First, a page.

Ullswater towards Helvellyn, where Wordsworth wandered lonely as a cloud

England’s 100 best Views, by Simon Jenkins - review

5 October 2013 9:00 am

Sam Leith is transported by the finest scenery in England

Signifying Rappers, by David Foster Wallace - review

14 September 2013 9:00 am

Since his suicide, David Foster Wallace has made the transition from major writer to major industry. Hence this UK issue…

Christoph Amberger’s portrait of the Emperor Charles V, whose jaw was so prominent he could not eat in public

Danubia, by Simon Winder - review

7 September 2013 9:00 am

The inbred Habsburg monarchs, who for centuries ruled without method over a vast, ramshackle empire, managed to leave an indelible mark on modern Europe, says Sam Leith

Portrait of Nikolai Rezanov painted just before he left Russia for the last time in July 1803.

Glorious Misadventures, by Owen Mathews - review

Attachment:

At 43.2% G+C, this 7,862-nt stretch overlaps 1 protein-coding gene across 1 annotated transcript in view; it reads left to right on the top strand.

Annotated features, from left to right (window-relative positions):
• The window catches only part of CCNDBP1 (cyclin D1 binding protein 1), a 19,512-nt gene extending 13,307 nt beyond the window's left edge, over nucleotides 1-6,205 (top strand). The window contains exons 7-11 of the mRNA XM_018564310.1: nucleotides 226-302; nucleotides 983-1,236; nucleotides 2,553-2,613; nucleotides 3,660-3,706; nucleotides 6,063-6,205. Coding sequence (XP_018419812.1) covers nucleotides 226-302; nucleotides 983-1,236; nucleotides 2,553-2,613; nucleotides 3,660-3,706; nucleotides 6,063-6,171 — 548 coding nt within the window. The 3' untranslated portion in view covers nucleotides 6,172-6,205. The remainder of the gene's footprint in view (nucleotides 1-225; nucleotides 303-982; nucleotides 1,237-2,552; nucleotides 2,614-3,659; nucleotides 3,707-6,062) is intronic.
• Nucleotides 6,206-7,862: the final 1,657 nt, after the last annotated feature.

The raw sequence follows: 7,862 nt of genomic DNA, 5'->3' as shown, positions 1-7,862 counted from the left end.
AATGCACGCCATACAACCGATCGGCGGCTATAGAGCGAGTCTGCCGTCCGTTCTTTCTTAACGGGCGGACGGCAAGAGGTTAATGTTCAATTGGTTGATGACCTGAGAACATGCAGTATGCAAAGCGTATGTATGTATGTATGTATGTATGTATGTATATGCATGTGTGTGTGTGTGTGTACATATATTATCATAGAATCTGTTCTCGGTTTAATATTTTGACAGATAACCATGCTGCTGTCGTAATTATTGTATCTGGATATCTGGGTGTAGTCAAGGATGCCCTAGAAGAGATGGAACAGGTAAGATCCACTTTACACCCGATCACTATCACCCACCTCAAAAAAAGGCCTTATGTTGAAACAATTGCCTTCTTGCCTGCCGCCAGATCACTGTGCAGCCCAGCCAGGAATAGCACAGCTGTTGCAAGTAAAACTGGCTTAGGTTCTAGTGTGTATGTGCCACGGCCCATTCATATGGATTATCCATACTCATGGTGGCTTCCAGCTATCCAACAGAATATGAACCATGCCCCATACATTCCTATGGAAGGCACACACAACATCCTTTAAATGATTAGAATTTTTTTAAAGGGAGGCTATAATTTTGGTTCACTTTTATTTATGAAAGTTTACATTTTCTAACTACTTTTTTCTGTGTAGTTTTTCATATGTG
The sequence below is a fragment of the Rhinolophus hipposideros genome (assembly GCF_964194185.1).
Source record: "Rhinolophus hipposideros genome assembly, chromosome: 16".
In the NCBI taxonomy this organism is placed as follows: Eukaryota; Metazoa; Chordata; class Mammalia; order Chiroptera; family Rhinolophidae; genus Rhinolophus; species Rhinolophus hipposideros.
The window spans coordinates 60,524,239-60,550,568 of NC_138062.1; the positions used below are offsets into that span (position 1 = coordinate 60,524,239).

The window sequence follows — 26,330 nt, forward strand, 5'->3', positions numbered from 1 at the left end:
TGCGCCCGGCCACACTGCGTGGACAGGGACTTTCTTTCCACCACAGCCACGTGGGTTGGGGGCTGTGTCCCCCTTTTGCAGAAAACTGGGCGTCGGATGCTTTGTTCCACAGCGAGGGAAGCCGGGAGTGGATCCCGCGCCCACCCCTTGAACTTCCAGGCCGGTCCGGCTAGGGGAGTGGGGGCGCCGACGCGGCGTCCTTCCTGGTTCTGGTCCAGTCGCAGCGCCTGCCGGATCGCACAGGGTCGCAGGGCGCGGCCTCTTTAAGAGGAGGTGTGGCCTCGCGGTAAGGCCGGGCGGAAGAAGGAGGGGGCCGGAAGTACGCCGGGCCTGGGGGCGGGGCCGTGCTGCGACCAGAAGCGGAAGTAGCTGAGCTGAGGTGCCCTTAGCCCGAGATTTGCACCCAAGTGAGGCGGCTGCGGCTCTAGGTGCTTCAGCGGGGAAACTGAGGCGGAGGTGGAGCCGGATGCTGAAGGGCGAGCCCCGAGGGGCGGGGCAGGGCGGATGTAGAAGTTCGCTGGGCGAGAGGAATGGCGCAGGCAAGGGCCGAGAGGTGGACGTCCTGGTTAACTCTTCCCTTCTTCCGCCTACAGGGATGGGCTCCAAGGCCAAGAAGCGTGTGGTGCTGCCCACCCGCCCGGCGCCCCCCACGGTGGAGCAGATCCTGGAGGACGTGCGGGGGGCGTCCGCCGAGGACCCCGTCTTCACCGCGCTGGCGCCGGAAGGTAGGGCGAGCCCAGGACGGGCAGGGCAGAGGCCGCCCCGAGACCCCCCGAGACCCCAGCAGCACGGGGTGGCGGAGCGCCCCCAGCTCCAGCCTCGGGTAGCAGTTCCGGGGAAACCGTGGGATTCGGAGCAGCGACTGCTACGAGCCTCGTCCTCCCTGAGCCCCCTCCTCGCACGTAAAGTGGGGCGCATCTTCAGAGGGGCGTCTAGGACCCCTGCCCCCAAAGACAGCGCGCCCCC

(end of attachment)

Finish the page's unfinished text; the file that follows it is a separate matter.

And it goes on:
3 August 2013 9:00 am

The brutality and folly of Russia’s bid to conquer America has the makings of grand tragicomedy says Sam Leith


Disraeli, by Douglas Hurd; The Great Rivalry, by Dick Leonard - review

13 July 2013 9:00 am

Sam Leith finds shades of Jeffrey Archer and Boris Johnson in the 19th-century prime minister

‘Well, gentlemen, I think we all fought a good fight’(The Spectator, 16 October 1959)

The birth of modern Britain

15 June 2013 9:00 am

Sam Leith on the dawning of the consumer age in Britain, when Harold Macmillan reminded us that we’d never had it so good

Reintroducing wolves to Yellowstone National Park resulted in a boom in beavers, songbirds, otters, muskrats, fish, frogs, reptiles and even bears

Feral, by Geoge Monbiot - review

25 May 2013 9:00 am

Sam Leith enjoys a vision of Britain where sheep may no longer safely graze


Culture notes: The glory of the Flaming Lips

25 May 2013 9:00 am

Man, I love the Flaming Lips. Psychedelic rock sublimity. They movingly address the deepest human concerns without a whiff of…

Ascent of the Montgolfier brothers’ hot-air balloon 
before the royal family at Versailles in 1783

'Falling Upwards: How We Took to the Air', by Richard Holmes - review

27 April 2013 9:00 am

The early balloonists may have been outright insane, says Sam Leith, but their stories are sublime